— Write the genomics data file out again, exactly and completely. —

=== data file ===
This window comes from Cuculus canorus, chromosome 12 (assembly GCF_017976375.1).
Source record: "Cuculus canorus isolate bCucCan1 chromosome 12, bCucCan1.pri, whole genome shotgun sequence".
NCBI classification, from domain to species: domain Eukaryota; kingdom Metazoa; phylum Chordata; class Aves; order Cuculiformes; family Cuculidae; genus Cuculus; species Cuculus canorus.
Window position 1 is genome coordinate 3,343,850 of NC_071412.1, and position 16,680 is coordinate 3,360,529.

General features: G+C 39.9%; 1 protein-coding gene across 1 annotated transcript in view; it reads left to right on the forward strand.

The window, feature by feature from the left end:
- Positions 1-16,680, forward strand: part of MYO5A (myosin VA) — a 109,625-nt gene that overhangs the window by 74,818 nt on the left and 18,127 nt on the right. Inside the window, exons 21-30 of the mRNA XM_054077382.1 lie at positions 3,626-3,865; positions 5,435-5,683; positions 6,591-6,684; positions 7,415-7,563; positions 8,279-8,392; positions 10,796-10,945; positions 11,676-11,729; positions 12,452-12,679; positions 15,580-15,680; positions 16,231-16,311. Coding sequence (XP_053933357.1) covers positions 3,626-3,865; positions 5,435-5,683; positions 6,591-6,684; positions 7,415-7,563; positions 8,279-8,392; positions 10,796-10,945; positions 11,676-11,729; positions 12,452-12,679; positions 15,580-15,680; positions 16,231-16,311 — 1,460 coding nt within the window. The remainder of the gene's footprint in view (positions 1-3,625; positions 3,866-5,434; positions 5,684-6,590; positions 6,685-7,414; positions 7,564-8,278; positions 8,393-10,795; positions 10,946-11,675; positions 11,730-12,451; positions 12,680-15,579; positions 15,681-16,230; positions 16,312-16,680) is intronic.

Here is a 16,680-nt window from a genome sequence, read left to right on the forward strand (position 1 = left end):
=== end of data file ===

This window comes from Cuculus canorus, chromosome 12 (assembly GCF_017976375.1).
Source record: "Cuculus canorus isolate bCucCan1 chromosome 12, bCucCan1.pri, whole genome shotgun sequence".
NCBI classification, from domain to species: domain Eukaryota; kingdom Metazoa; phylum Chordata; class Aves; order Cuculiformes; family Cuculidae; genus Cuculus; species Cuculus canorus.
Window position 1 is genome coordinate 3,343,850 of NC_071412.1, and position 16,680 is coordinate 3,360,529.

General features: G+C 39.9%; 1 protein-coding gene across 1 annotated transcript in view; it reads left to right on the forward strand.

The window, feature by feature from the left end:
- Positions 1-16,680, forward strand: part of MYO5A (myosin VA) — a 109,625-nt gene that overhangs the window by 74,818 nt on the left and 18,127 nt on the right. Inside the window, exons 21-30 of the mRNA XM_054077382.1 lie at positions 3,626-3,865; positions 5,435-5,683; positions 6,591-6,684; positions 7,415-7,563; positions 8,279-8,392; positions 10,796-10,945; positions 11,676-11,729; positions 12,452-12,679; positions 15,580-15,680; positions 16,231-16,311. Coding sequence (XP_053933357.1) covers positions 3,626-3,865; positions 5,435-5,683; positions 6,591-6,684; positions 7,415-7,563; positions 8,279-8,392; positions 10,796-10,945; positions 11,676-11,729; positions 12,452-12,679; positions 15,580-15,680; positions 16,231-16,311 — 1,460 coding nt within the window. The remainder of the gene's footprint in view (positions 1-3,625; positions 3,866-5,434; positions 5,684-6,590; positions 6,685-7,414; positions 7,564-8,278; positions 8,393-10,795; positions 10,946-11,675; positions 11,730-12,451; positions 12,680-15,579; positions 15,681-16,230; positions 16,312-16,680) is intronic.

Here is a 16,680-nt window from a genome sequence, read left to right on the forward strand (position 1 = left end):